Abbotsbury Swannery is the only managed colony of nesting mute swans in the world. It is situated near the village of Abbotsbury in Dorset, England, 14 kilometres (9 mi) west of Weymouth on a 1-hectare (2-acre) site around the Fleet lagoon protected from the weather of Lyme Bay by Chesil Beach. The colony can number over 600 swans with around 150 pairs. Written records of the swannery’s existence go back to 1393 but it probably existed well before that.
The Fleet lagoon formed at the end of the last ice age as melt water flooded behind the already formed Chesil Beach leaving shallow salty water in which weeds grew profusely producing an ideal environment for nesting birds. The Benedictine monastery of St. Peter's was established on the site in the eleventh century at the bequest of King Cnut, and the monks managed the swans as a ready source of meat.
The swannery was used by the monks until 1539 when the monastery was dissolved by King Henry VIII. It was then purchased by the Strangways family and has remained in their ownership through fifteen generations up to the present day: an estate of some 61 square kilometres (15,000 acres) in Dorset covering Chesil Beach and Abbotsbury is still held by the Ilchester Estate owned by Mrs Charlotte Townshend, the daughter of Viscount Galway, a descendant of the first Countess of Ilchester.
The Swannery today
Abbotsbury swannery is today a tourist attraction and the swans have become accustomed to the presence of visitors and allow close but respectful approach even in the nesting season when cygnets are on the nest. Before viewing the swans, visitors can look at the Decoyman’s House which sets the scene for the visit with a display explaining how the colony has been managed over the years and how the present situation has evolved. Apart from the swans, the Fleet and Chesil Beach attracts many species of waterfowl and over 300 different varieties have been recorded leading to the area being designated as a Site of Special Scientific Interest (SSSI), a Special Protected Area (SPA) and a Special Area of Conservation (SAC).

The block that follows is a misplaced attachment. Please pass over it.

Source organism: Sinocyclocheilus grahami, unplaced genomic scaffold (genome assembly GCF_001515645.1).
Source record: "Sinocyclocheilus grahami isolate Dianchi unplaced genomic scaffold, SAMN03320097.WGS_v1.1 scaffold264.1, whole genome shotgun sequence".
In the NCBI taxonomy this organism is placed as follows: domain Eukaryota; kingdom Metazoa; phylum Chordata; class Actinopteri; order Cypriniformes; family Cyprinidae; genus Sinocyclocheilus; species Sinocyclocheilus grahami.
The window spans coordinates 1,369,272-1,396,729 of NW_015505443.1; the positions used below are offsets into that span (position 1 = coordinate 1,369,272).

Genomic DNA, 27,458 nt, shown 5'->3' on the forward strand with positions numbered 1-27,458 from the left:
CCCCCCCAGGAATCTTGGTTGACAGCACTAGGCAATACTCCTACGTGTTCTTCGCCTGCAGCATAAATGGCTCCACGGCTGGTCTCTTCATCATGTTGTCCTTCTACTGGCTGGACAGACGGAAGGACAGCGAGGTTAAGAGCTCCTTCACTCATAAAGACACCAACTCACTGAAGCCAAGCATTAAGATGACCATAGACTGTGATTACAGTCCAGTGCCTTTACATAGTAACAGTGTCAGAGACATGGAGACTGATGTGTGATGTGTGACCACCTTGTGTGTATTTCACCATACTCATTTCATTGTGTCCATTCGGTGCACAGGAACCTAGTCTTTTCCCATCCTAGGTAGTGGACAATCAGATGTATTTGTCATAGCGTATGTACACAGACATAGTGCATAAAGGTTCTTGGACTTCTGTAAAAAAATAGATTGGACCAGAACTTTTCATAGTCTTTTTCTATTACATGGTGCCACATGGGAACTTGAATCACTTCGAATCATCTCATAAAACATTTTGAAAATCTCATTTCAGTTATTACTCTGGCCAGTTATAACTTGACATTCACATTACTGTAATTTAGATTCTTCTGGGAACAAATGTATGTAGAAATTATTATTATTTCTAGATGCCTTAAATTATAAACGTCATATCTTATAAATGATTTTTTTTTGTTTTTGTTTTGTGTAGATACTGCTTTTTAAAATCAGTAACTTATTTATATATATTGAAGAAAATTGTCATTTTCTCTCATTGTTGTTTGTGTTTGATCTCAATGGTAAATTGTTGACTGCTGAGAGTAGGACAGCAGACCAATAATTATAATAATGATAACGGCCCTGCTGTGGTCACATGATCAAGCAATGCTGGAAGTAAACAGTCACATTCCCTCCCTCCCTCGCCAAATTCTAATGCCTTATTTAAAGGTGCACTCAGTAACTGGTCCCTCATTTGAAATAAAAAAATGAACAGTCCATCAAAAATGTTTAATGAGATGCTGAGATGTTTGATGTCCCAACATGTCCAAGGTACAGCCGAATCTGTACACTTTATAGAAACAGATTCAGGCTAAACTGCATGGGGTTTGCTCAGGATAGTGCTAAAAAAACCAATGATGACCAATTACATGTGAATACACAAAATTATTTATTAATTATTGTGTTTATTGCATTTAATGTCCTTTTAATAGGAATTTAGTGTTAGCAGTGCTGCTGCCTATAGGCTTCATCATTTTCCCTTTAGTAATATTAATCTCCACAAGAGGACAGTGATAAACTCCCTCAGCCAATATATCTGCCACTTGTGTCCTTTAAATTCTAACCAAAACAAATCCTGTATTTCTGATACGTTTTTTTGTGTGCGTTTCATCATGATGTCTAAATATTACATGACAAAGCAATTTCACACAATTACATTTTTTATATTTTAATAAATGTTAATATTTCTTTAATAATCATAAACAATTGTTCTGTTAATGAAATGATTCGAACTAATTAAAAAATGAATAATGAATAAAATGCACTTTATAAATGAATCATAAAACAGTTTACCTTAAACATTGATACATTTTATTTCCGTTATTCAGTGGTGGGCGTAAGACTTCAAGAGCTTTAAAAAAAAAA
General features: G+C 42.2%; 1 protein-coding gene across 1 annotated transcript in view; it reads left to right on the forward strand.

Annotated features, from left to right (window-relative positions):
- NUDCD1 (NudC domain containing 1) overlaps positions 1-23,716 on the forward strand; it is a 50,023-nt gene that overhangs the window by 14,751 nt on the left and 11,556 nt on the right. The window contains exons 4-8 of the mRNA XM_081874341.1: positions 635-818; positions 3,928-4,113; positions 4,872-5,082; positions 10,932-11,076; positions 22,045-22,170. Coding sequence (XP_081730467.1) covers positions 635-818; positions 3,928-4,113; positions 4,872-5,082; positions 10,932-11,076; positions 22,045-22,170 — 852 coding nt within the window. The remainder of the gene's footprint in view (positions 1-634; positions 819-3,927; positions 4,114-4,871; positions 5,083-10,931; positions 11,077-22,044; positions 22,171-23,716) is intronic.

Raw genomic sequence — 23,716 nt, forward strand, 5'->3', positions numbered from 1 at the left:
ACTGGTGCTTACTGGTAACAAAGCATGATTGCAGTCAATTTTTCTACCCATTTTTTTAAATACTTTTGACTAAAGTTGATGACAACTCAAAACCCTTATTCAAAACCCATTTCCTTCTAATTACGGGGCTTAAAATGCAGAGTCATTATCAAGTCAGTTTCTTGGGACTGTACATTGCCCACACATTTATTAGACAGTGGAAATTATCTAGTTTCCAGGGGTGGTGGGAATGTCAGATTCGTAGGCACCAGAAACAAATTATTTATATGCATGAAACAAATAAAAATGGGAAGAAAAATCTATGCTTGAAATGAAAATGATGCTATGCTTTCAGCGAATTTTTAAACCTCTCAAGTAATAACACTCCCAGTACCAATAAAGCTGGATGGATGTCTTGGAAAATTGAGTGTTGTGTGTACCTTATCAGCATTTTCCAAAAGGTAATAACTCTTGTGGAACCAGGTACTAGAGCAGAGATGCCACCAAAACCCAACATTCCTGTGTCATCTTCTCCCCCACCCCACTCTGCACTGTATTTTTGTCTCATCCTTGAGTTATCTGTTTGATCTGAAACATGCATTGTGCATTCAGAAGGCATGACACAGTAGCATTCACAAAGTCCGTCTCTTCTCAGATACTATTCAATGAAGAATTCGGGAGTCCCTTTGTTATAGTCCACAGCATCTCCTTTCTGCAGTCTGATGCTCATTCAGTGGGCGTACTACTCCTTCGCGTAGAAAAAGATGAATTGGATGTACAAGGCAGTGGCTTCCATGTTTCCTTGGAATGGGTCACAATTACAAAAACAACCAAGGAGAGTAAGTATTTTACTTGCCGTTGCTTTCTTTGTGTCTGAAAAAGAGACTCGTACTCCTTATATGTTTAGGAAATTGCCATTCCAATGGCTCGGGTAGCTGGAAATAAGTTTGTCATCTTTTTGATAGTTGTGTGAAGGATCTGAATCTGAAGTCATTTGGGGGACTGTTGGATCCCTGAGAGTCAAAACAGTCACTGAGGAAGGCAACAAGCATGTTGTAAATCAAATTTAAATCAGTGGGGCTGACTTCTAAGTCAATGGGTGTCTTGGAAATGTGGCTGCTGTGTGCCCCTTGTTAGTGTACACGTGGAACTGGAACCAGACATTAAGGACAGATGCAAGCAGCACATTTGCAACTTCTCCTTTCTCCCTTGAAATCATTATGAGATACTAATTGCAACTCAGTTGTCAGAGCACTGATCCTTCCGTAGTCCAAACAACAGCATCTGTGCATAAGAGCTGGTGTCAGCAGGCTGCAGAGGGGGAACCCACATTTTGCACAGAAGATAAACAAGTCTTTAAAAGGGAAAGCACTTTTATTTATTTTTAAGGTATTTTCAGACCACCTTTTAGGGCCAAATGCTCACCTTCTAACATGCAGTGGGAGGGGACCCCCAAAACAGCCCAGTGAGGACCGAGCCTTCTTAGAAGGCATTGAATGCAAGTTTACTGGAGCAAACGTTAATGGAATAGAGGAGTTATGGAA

Nesting mute swans are usually intensely territorial, so it is unusual to see this many pairs in proximity to each other. However, the closeness of the nests can sometimes lead to problems as newly hatched cygnets can become attached to the wrong parent bird; to overcome this rearing pens are used for a few selected families who need more privacy. Visitors are sometimes allowed to hold the cygnets under supervision from the swanherds. The daily feeding sessions take place at noon and 4 p.m. and are interesting to witness as a large mass of the birds gather round, children are invited to help with the feeding.
At the end of July the swans become flightless for around six weeks due to the moulting of their feathers and once every two years the swans are rounded up at this time of year so that they can be examined, weighed and measured and any new birds to the colony ringed. The round-up is undertaken by around 50 canoes that start at the eastern end of the lagoon and slowly drive the birds into the swannery bay at Abbotsbury. In the past the round-up has resulted in over 900 birds being caught and recorded.
Today, there are around 600 swans.
The visitors handbook “Abbotsbury Swannery and the Fleet” ISBN 0-7117-1512-2 was used in compiling this article.